Wednesday, May 25, 2011

Bluebeard and the Child Ballads

Bluebeard Tales From Around the World

Bluebeard Tales From Around the World also contains several Child Ballads. Why? Here's an excerpt from my introduction:

The second section of this collection is comprised of many of Child’s ballads classified commonly as Child Ballad 4: Lady Isabel and the Elf-Knight which fits most comfortably in the ATU 955 classification, but not perfectly. This is not the most accurate name for this family of ballads found in many areas across Europe, but it is the most convenient thanks to Child’s influence. This ballad group is considered to be one of the largest. Over the many decades of folklore scholarship, connections and relations between this ballad family and Bluebeard variants have been discussed. While some scholars believe the connections between the tales and the ballads to be tenuous, there are also many who consider them to be closely related despite their differences. While it is certainly debatable how much Perrault’s Bluebeard was influenced by the ballad group, it is easier to suppose a relation between it and many of the literary tales, especially those classified as ATU 311 and ATU 955. Francis Child makes the following point in his discussion of the ballad group:

In places where a ballad has once been known, the story will often be remembered after the verses have been wholly or partly forgotten, and the ballad will be resolved into a prose tale, retaining, perhaps, some scraps of verse, and not infrequently taking up new matter, or blending with other traditions. Naturally enough, a ballad and an equivalent tale sometimes exist side by side.
Child offers examples of this phenomenon by referencing several works including that of Anton Birlinger whose three Bluebeard related tales have been newly translated for this collection.
Despite whichever theory dominates, the ballads bear some comparison to the Bluebeard tales and so representative examples are provided here for just such an exercise. Unfortunately, the examples are from the United Kingdom and North America since the oldest known versions, especially the Dutch “Ballad of Heer Halewijn,” are not readily available in English translation. However, a prose version of the tale from Belgium is given as “Wine-Crust, the Blue-Beard of Flanders” in this collection. To learn more about the ballad group, I highly recommend Holger Olof Nygard’s book, The Ballad of Heer Halewijn (1958).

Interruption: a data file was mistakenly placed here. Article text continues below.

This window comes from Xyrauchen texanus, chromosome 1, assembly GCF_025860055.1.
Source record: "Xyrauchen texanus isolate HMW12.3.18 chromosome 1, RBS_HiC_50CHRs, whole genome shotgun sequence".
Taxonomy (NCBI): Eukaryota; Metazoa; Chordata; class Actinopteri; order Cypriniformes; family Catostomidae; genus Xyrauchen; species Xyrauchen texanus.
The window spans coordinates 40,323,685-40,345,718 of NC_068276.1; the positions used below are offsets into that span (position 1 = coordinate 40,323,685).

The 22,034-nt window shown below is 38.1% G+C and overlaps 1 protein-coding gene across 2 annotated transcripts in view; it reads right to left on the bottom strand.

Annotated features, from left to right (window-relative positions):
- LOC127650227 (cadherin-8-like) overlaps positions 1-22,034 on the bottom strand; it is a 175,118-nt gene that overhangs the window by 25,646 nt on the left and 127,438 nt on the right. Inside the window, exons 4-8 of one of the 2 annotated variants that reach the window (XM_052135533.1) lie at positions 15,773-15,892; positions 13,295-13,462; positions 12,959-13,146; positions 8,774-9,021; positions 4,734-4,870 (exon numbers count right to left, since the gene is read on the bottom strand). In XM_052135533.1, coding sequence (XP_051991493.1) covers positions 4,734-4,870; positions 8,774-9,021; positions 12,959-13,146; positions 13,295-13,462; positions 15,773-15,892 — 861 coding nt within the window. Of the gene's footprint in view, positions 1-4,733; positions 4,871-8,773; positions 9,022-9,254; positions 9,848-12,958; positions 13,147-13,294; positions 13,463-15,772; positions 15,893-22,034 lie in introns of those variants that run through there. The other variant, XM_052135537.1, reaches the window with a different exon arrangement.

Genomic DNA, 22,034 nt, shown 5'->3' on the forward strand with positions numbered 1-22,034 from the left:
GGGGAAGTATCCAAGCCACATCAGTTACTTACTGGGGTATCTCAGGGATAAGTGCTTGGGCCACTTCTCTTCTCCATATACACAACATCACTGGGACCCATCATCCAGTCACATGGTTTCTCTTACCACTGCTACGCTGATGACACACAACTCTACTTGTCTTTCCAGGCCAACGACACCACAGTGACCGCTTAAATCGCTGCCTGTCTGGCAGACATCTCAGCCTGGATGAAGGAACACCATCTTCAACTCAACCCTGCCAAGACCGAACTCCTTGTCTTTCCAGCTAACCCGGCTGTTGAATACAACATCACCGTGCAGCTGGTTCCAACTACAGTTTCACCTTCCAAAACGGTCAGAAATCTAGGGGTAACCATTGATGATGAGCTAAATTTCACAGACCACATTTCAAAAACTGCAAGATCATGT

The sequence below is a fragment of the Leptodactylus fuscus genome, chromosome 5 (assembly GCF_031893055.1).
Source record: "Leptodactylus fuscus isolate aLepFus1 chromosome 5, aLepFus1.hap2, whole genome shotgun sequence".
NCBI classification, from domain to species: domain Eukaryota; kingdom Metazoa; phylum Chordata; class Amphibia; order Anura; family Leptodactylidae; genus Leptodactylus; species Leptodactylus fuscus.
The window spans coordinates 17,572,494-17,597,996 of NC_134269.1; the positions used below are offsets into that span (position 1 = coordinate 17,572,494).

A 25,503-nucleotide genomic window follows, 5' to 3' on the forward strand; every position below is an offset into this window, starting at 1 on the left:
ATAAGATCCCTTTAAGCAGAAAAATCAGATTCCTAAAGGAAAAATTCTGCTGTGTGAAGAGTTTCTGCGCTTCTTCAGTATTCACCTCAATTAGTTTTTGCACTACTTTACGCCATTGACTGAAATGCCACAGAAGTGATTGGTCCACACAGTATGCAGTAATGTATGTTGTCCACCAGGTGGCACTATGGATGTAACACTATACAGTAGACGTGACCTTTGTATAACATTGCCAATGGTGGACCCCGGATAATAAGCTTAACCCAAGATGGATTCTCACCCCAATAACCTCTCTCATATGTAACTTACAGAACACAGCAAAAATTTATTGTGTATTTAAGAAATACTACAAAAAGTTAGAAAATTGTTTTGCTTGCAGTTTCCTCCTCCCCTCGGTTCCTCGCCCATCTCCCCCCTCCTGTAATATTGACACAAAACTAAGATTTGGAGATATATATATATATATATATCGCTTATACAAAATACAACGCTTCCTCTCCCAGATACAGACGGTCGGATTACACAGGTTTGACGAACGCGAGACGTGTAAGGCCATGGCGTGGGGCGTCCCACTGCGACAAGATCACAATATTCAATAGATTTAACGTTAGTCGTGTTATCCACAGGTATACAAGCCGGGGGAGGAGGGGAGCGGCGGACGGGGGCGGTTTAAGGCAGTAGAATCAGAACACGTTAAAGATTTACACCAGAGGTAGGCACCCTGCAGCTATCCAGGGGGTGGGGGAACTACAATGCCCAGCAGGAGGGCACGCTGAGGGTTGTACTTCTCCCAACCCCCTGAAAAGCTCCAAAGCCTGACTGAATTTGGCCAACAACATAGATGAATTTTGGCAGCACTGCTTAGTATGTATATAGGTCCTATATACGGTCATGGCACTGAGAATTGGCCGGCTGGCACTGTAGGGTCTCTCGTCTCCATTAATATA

And since we are here, I will share one of the ballads, May Colven, variant 4C:

1. FALSE Sir John a wooing came
To a maid of beauty fair;
May Colven was this lady’s name,
Her father’s only heir.

2. He wood her butt, he wood her ben,
He wood her in the ha,
Until he got this lady’s consent
To mount and ride awa.

3. He went down to her father’s bower,
Where all the steeds did stand,
And he’s taken one of the best steeds
That was in her father’s land.

4. He’s got on and she’s got on,
And fast as they could flee,
Until they came to a lonesome part,
A rock by the side of the sea.

5. “Loup off the steed,” says false Sir John,
“Your bridal bed you see;
For I have drowned seven young ladies,
The eight one you shall be.

6. “Cast off, cast off, my May Colven,
All and your silken gown,
For it’s oer good and oer costly
To rot in the salt sea foam.
7. “Cast off, cast off, my May Colven,
All and your embroiderd shoen,
For they’re oer good and oer costly
To rot in the salt sea foam.”

8. “O turn you about, O false Sir John,
And look to the leaf of the tree,
For it never became a gentleman
A naked woman to see.”

9. He turnd himself straight round about,
To look to the leaf of the tree;
So swift as May Colven was
To throw him in the sea.

10. “O help, O help, my May Colven,
O help, or else I’ll drown;
I’ll take you home to your father’s bower,
And set you down safe and sound.”

11. “No help, no help, O false Sir John,
No help, nor pity thee;
Tho seven king’s-daughters you have drownd,
But the eight shall not be me.”

12. So she went on her father’s steed,
As swift as she could flee,
And she came home to her father’s bower
Before it was break of day.

13. Up then and spoke the pretty parrot:
“May Colven, where have you been?
What has become of false Sir John,
That woo’d you so late the streen?

14. “He woo’d you butt, he woo’d you ben,
He woo’d you in the ha,
Until he got your own consent
For to mount and gang awa.”

15. “O hold your tongue, my pretty parrot,
Lay not the blame upon me;
Your cup shall be of the flowered gold,
Your cage of the root of the tree.”

16. Up then spake the king himself,
In the bed-chamber where he lay:
“What ails the pretty parrot,
That prattles so long or day?”

17. “There came a cat to my cage door,
It almost a worried me,
And I was calling on May Colven
To take the cat from me.”

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